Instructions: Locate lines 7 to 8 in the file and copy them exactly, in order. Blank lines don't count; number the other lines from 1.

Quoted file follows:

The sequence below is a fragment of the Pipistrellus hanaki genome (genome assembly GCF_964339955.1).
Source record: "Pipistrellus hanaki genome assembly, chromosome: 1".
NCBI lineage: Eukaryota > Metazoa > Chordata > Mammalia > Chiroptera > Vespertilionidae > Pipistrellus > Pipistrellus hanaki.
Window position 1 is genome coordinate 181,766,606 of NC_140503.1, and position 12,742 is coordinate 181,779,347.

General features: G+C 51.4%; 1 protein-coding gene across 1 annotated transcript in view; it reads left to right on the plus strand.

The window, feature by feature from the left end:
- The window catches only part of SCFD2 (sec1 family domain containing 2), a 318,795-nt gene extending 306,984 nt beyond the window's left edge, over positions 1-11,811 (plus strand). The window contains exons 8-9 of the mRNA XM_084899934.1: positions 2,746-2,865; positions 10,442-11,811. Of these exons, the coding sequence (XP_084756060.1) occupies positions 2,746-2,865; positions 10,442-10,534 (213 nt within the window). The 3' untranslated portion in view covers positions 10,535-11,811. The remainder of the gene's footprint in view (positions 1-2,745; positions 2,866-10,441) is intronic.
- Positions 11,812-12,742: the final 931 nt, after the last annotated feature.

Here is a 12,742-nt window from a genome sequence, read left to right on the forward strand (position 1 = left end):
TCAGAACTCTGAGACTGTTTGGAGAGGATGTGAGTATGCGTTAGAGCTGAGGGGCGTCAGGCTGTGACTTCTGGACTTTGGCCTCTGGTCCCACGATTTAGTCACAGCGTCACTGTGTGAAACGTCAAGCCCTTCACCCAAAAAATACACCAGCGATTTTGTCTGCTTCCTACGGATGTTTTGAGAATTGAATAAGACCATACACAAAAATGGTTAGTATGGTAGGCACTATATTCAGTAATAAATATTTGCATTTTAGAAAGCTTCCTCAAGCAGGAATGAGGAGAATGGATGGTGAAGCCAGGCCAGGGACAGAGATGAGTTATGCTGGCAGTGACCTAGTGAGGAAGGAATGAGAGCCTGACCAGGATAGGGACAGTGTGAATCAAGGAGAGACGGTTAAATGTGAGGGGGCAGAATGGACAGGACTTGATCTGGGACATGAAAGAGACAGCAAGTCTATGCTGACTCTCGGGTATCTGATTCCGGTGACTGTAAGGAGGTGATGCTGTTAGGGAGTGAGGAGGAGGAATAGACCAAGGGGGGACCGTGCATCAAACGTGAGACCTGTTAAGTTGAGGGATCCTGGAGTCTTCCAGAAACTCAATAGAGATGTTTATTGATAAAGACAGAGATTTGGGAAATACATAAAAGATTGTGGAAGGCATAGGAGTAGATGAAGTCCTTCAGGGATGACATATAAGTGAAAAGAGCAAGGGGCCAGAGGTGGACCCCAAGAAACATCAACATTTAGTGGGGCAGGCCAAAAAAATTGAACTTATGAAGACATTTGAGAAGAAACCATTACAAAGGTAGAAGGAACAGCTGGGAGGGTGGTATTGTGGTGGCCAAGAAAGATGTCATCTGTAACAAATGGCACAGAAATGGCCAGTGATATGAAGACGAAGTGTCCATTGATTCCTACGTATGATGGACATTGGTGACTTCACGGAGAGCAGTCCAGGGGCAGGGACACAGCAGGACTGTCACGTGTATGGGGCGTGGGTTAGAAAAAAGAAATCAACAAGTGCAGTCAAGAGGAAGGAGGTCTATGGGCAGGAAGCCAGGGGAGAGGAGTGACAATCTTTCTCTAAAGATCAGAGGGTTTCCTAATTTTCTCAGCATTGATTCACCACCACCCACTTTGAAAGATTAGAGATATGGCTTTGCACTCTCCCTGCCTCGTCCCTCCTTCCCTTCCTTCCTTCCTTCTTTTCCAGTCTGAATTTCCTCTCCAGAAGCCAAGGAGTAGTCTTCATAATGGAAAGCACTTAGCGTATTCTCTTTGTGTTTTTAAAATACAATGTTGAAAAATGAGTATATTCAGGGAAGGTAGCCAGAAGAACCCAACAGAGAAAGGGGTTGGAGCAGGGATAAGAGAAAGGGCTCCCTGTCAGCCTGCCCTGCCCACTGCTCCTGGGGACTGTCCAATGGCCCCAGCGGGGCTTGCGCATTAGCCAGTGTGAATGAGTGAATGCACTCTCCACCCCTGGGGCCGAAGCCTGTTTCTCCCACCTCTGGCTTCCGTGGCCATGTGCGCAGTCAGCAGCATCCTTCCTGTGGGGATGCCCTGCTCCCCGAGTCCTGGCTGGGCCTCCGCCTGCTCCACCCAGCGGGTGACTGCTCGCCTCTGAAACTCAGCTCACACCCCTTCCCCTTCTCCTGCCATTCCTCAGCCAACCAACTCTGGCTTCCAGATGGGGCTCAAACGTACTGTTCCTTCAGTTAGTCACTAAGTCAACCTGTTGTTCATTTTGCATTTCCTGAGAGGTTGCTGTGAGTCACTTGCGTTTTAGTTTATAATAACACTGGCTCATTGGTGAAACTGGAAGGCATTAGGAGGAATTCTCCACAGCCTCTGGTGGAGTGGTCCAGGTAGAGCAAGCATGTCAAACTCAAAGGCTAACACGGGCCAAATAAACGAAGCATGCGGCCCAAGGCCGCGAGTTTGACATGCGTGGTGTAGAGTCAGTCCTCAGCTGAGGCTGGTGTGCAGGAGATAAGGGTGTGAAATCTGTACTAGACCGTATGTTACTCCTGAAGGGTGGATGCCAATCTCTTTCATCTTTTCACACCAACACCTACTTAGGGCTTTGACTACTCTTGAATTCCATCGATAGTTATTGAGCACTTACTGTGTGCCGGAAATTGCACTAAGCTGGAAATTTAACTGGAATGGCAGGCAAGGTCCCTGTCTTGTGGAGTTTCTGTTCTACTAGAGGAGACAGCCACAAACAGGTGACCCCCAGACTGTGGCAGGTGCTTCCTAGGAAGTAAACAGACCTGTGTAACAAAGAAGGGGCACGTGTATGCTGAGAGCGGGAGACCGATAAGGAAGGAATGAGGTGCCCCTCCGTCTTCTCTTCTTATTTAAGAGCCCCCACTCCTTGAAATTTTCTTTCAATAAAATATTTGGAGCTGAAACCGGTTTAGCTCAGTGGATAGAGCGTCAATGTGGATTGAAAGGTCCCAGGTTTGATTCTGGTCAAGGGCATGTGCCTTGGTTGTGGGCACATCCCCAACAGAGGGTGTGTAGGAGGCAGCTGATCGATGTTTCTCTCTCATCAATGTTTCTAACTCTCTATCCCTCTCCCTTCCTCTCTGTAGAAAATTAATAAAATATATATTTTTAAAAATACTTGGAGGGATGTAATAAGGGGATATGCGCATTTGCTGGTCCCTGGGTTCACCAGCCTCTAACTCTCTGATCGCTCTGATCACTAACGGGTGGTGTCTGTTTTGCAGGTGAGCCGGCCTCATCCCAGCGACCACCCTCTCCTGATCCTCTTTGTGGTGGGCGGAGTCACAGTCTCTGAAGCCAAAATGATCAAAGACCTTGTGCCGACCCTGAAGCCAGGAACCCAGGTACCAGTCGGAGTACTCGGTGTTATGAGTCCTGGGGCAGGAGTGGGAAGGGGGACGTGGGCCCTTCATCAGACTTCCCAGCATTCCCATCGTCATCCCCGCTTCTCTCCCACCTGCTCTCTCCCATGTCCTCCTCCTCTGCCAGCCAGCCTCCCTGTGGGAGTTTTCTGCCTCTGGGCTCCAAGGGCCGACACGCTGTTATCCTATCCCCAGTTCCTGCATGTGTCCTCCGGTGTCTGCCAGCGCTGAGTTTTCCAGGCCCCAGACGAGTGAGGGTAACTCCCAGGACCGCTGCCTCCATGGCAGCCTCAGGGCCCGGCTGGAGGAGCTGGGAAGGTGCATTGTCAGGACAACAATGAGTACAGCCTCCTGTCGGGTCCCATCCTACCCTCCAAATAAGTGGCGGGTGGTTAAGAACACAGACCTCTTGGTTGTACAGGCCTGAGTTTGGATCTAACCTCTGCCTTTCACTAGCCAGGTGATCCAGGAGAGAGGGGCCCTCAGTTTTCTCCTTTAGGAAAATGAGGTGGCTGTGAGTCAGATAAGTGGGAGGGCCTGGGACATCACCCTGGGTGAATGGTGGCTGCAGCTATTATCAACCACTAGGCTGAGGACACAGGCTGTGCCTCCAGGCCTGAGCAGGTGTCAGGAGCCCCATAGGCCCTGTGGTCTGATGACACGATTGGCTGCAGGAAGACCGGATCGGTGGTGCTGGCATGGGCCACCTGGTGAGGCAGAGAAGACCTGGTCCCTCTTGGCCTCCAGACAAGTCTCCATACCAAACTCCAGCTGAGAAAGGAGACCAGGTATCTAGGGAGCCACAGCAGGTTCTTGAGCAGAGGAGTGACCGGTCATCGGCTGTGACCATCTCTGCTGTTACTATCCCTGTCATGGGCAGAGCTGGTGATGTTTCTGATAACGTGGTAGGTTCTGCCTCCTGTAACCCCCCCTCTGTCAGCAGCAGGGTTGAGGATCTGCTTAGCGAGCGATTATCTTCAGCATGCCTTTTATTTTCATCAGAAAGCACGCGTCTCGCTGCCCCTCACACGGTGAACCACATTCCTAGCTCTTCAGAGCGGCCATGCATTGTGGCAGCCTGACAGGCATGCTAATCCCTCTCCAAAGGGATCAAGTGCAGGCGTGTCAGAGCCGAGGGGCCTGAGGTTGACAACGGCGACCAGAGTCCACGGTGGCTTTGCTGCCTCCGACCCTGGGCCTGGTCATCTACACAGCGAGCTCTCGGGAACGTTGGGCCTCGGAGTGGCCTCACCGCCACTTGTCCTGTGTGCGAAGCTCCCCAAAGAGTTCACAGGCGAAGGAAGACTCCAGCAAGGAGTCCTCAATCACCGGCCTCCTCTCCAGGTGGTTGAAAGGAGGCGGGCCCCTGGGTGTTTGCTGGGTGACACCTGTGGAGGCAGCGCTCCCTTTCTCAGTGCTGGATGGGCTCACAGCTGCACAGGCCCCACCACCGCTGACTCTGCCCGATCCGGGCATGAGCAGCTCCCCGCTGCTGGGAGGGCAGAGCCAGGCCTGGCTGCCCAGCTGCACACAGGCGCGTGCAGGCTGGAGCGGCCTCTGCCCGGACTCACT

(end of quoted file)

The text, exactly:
- The window catches only part of SCFD2 (sec1 family domain containing 2), a 318,795-nt gene extending 306,984 nt beyond the window's left edge, over positions 1-11,811 (plus strand). The window contains exons 8-9 of the mRNA XM_084899934.1: positions 2,746-2,865; positions 10,442-11,811. Of these exons, the coding sequence (XP_084756060.1) occupies positions 2,746-2,865; positions 10,442-10,534 (213 nt within the window). The 3' untranslated portion in view covers positions 10,535-11,811. The remainder of the gene's footprint in view (positions 1-2,745; positions 2,866-10,441) is intronic.
- Positions 11,812-12,742: the final 931 nt, after the last annotated feature.